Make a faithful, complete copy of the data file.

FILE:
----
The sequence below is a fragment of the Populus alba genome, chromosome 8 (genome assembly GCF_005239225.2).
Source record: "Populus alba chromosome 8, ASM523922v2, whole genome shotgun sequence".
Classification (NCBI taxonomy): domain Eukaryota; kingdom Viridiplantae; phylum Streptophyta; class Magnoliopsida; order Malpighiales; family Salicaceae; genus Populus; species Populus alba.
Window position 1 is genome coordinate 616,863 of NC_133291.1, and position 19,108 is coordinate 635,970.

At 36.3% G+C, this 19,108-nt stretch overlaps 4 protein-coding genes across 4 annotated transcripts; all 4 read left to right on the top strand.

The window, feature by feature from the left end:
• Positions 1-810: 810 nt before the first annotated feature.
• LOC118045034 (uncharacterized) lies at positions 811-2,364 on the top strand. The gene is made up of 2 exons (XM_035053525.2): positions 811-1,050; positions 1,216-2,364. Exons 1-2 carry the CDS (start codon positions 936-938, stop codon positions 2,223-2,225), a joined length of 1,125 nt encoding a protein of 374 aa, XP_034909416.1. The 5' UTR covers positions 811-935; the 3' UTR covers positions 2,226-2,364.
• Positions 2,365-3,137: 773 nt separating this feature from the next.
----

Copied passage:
The sequence below is a fragment of the Populus alba genome, chromosome 8 (genome assembly GCF_005239225.2).
Source record: "Populus alba chromosome 8, ASM523922v2, whole genome shotgun sequence".
Classification (NCBI taxonomy): domain Eukaryota; kingdom Viridiplantae; phylum Streptophyta; class Magnoliopsida; order Malpighiales; family Salicaceae; genus Populus; species Populus alba.
Window position 1 is genome coordinate 616,863 of NC_133291.1, and position 19,108 is coordinate 635,970.

At 36.3% G+C, this 19,108-nt stretch overlaps 4 protein-coding genes across 4 annotated transcripts; all 4 read left to right on the top strand.

The window, feature by feature from the left end:
• Positions 1-810: 810 nt before the first annotated feature.
• LOC118045034 (uncharacterized) lies at positions 811-2,364 on the top strand. The gene is made up of 2 exons (XM_035053525.2): positions 811-1,050; positions 1,216-2,364. Exons 1-2 carry the CDS (start codon positions 936-938, stop codon positions 2,223-2,225), a joined length of 1,125 nt encoding a protein of 374 aa, XP_034909416.1. The 5' UTR covers positions 811-935; the 3' UTR covers positions 2,226-2,364.
• Positions 2,365-3,137: 773 nt separating this feature from the next.